Post allowance, the cost-of-living allowance given to American civilians in some overseas areas, dropped 16 percent Sunday in parts of Belgium.

The drop was attributed to retail price data that showed prices in Washington, D.C., were climbing faster than those in Belgium, according to Joyce McNeil, who reviews and approves analyses of post allowance rates in Western Europe for the State Department’s Office of Allowances. Most other European locales were not affected.

American civilians working for the U.S. in Chièvres, including SHAPE, can expect anywhere from about $90 to $200 less per month in post allowance, depending on their salary and number of dependents. Rates in Brussels were affected by the new price data, but not be enough to drive the COLA rate lower. The surveys were conducted between October and November of last year.

Exchange rates, which were responsible for a jump in allowance rates late last year and early this year, did not significantly affect the office’s latest calculations.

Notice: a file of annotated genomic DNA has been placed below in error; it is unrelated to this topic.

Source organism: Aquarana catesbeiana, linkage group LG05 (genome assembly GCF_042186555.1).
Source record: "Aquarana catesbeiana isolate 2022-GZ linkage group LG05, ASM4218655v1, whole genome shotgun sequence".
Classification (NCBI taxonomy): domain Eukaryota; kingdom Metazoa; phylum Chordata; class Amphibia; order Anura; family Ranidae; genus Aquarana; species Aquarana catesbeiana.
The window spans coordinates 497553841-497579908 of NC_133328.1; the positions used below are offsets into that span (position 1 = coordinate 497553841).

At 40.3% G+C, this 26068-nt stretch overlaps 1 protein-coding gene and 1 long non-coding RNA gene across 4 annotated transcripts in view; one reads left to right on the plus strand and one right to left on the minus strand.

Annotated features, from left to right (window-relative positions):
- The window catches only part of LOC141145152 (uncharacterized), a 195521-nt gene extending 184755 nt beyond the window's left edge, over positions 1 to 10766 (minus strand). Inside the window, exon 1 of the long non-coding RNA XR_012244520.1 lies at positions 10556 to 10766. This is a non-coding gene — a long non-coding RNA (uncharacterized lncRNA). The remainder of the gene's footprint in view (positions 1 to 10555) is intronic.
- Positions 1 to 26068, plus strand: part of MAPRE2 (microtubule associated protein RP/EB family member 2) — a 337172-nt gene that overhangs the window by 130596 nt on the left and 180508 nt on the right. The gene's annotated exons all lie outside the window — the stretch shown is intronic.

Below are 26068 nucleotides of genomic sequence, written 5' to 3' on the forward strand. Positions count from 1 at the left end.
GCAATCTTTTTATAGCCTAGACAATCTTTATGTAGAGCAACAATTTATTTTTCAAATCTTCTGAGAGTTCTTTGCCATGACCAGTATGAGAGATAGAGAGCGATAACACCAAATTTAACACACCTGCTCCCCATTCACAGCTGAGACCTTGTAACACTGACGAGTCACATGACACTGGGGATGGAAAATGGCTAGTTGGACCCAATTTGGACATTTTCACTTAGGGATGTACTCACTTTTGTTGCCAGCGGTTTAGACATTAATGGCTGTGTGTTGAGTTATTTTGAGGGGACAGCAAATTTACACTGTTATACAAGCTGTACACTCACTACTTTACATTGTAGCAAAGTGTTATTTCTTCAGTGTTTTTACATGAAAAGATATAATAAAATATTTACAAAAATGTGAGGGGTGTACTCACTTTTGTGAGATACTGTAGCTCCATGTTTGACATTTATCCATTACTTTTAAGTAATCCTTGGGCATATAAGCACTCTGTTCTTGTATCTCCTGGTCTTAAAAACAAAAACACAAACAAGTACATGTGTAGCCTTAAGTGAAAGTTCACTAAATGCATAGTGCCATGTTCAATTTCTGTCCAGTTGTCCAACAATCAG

Price data from Austria, Brazil, Peru and other locations also showed Washington prices were increasing faster than they were overseas, relatively speaking, McNeil said. The only exception to this trend, according to the latest data, was South Korea.

Retail price surveys for many other European locations are due later this year, and some others still need to be processed, according to McNeil. She wouldn’t speculate as to whether allowance rates in other locales were expected to drop. "It really and truly depends on the specifics" in a given location, she said.

However, if the rising cost of goods and services in the U.S. continues to outpace those in Europe, allowance rates could be expected to drop.

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